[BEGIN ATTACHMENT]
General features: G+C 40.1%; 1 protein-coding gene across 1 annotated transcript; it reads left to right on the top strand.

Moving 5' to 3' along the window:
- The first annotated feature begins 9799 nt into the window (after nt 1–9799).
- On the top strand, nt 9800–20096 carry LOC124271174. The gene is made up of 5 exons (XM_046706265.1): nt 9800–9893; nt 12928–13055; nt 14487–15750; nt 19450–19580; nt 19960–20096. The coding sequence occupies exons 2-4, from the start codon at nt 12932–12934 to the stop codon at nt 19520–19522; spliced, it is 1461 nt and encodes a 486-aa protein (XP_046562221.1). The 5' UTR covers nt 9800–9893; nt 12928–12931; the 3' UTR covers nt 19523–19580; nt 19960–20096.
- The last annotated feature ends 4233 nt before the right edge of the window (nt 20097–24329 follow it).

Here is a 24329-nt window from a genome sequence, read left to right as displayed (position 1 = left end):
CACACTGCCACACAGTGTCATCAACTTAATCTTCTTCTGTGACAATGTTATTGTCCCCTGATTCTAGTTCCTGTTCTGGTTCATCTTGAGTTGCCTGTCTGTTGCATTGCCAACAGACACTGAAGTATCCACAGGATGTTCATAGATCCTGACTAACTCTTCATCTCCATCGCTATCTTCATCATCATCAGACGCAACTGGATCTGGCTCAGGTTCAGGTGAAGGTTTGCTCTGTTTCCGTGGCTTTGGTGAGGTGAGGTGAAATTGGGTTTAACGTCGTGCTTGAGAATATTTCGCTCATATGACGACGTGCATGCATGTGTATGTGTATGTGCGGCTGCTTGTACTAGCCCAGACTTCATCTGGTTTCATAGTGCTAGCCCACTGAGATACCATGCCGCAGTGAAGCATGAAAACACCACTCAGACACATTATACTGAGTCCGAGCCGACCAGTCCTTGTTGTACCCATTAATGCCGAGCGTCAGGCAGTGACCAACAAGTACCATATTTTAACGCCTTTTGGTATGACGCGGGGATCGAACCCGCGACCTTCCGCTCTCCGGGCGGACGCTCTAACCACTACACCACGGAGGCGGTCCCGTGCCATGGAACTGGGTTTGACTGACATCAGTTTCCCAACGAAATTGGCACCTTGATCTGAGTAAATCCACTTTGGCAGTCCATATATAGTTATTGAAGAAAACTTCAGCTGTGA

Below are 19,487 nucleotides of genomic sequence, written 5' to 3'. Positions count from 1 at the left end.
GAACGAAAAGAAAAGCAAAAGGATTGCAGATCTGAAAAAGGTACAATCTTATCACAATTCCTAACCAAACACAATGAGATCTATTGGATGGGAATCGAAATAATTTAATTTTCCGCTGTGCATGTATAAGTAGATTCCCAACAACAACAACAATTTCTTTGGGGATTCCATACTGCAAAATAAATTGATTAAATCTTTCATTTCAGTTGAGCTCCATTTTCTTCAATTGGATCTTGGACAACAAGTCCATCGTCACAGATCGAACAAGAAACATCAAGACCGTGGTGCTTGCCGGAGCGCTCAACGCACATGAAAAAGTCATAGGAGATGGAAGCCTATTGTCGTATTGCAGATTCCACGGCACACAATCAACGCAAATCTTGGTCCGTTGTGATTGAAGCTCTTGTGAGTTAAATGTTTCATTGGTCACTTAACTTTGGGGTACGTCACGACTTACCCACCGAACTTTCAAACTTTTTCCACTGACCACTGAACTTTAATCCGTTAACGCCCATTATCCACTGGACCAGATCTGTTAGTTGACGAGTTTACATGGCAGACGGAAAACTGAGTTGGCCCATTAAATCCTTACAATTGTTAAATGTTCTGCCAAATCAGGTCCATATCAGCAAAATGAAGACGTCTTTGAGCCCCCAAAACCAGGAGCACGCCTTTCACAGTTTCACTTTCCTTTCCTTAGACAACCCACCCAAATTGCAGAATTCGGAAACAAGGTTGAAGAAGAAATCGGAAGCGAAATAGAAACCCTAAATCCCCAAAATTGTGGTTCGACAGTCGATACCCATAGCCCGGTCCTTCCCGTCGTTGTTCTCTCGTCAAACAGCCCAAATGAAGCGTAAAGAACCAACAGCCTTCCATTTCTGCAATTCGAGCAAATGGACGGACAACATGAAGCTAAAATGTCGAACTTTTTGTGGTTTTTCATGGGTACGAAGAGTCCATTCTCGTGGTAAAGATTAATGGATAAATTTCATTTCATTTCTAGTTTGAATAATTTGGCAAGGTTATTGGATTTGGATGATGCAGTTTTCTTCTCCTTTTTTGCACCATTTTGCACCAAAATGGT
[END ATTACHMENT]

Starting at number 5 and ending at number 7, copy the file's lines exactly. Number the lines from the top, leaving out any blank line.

- The last annotated feature ends 4233 nt before the right edge of the window (nt 20097–24329 follow it).

Here is a 24329-nt window from a genome sequence, read left to right as displayed (position 1 = left end):
CACACTGCCACACAGTGTCATCAACTTAATCTTCTTCTGTGACAATGTTATTGTCCCCTGATTCTAGTTCCTGTTCTGGTTCATCTTGAGTTGCCTGTCTGTTGCATTGCCAACAGACACTGAAGTATCCACAGGATGTTCATAGATCCTGACTAACTCTTCATCTCCATCGCTATCTTCATCATCATCAGACGCAACTGGATCTGGCTCAGGTTCAGGTGAAGGTTTGCTCTGTTTCCGTGGCTTTGGTGAGGTGAGGTGAAATTGGGTTTAACGTCGTGCTTGAGAATATTTCGCTCATATGACGACGTGCATGCATGTGTATGTGTATGTGCGGCTGCTTGTACTAGCCCAGACTTCATCTGGTTTCATAGTGCTAGCCCACTGAGATACCATGCCGCAGTGAAGCATGAAAACACCACTCAGACACATTATACTGAGTCCGAGCCGACCAGTCCTTGTTGTACCCATTAATGCCGAGCGTCAGGCAGTGACCAACAAGTACCATATTTTAACGCCTTTTGGTATGACGCGGGGATCGAACCCGCGACCTTCCGCTCTCCGGGCGGACGCTCTAACCACTACACCACGGAGGCGGTCCCGTGCCATGGAACTGGGTTTGACTGACATCAGTTTCCCAACGAAATTGGCACCTTGATCTGAGTAAATCCACTTTGGCAGTCCATATATAGTTATTGAAGAAAACTTCAGCTGTGA